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OM in the News: A Pill For Night-Shift Workers?

August 18, 2011

A few months back, my friend CJ took a 9-5 job in a factory and was happy to be back in the ranks of the employed. Shortly after he started, he was told he needed to also pick up a night shift (2-11 am) after his regular shift once a week. We discuss the problems of scheduling workers for varying shifts in Chapter 15, where we note that falling asleep on the job is not at all rare. Sure enough, CJ’s body never could adjust to the constant changes. Coffee used to work for me when I drove double shifts of busses for the CTA in Chicago while in college. But now Businessweek (Aug.11-18, 2011) reports a potential new cure for the 15 million Americans facing “shift work sleep disorder”.

It comes in the form of a new pill made by Cephalon, called Nuvigil, an upgraded version of the blockbuster narcolepsy drug Provigil. With Provigil’s patent protection running out next year, Cephalon is spending big to promote the “new” product. Some doctors, though, worry about a drug solution for staying awake on the job, especially because the pill can be both addictive and carries  side effects like nausea, skin rashes, hallucinations, and depression. “Caffeine is a very good wake-promoting agent, and it’s a lot cheaper”, says a Columbia U. doctor. Adds a Cleveland Clinic physician: “We want to treat the real condition, rather than just papering over the symptoms with a medication that can just keep people awake longer”.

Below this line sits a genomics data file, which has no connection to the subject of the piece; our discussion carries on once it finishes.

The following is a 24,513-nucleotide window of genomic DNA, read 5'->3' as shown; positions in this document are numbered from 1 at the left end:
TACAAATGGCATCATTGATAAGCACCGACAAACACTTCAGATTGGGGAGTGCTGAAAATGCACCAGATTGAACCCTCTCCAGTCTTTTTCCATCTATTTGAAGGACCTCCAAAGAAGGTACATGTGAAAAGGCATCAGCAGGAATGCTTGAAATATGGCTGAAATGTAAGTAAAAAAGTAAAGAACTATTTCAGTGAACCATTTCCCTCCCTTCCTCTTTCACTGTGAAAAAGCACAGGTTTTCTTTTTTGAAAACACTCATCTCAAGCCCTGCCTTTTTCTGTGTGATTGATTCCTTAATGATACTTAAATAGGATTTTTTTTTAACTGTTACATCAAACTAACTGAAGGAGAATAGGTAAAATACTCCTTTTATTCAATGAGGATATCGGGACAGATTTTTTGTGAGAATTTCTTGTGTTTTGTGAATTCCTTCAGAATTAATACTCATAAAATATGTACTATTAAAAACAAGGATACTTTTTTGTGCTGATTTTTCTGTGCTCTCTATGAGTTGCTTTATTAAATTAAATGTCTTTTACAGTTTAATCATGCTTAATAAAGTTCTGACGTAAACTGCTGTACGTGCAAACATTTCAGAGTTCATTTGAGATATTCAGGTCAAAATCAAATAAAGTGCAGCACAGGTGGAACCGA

Still, Cephalon’s campaign is working. With the malady affecting one in 4 shift workers, Nuvigil sales are  growing 50% annually for the $12 pill, enough for Israel’s Teva Pharmaceutical to agree to buy Cephalon for $6.2 billion.

Discussion questions:

1. Should employers consider providing Nuvigil to their shift workers?

2. What are the ethical implications of producing such a drug?

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